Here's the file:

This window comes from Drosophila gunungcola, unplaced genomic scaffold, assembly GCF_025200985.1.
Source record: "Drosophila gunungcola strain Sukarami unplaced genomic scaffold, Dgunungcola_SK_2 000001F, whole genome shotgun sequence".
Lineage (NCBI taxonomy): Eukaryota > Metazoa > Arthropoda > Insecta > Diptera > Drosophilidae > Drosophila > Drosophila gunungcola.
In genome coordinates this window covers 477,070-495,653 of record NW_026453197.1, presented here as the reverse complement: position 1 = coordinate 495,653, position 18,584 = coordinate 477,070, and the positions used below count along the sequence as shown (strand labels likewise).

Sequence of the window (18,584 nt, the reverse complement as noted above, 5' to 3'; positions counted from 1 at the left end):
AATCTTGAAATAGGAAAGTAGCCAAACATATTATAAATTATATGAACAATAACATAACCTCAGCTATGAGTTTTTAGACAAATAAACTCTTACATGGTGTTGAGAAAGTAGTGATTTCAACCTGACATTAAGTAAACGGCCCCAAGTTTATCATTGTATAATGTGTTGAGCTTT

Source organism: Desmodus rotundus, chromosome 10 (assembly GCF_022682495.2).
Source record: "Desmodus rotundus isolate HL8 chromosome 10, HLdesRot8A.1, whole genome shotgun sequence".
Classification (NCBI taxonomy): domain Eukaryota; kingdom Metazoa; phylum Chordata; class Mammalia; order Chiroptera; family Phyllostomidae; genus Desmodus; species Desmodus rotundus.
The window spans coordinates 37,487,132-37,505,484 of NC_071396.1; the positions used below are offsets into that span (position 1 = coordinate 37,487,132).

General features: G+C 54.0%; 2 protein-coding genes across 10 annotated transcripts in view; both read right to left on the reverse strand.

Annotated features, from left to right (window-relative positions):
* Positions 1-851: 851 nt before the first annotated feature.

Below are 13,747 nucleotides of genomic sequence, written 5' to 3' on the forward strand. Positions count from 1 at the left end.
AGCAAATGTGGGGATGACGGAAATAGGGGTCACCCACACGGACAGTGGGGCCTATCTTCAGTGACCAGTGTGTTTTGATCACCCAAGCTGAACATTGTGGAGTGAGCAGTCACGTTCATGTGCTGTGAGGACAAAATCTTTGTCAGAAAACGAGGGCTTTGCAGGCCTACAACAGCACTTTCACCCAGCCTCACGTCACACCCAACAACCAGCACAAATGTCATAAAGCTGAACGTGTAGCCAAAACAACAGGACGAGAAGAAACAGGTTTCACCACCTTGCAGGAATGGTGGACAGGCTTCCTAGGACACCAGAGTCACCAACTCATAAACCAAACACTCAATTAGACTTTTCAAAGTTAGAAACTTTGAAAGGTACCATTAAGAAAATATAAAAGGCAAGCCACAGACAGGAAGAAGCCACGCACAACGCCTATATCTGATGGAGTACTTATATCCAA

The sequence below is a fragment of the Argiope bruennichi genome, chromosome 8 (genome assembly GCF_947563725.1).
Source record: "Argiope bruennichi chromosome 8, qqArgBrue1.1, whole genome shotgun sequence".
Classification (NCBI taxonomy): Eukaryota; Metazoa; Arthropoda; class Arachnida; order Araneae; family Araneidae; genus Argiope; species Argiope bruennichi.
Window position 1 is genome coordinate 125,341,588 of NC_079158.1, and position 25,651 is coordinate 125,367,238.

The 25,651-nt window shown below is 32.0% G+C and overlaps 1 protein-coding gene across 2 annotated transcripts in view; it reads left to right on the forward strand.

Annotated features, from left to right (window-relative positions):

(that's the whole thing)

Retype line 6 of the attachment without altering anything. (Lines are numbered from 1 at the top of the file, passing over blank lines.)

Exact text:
AATCTTGAAATAGGAAAGTAGCCAAACATATTATAAATTATATGAACAATAACATAACCTCAGCTATGAGTTTTTAGACAAATAAACTCTTACATGGTGTTGAGAAAGTAGTGATTTCAACCTGACATTAAGTAAACGGCCCCAAGTTTATCATTGTATAATGTGTTGAGCTTT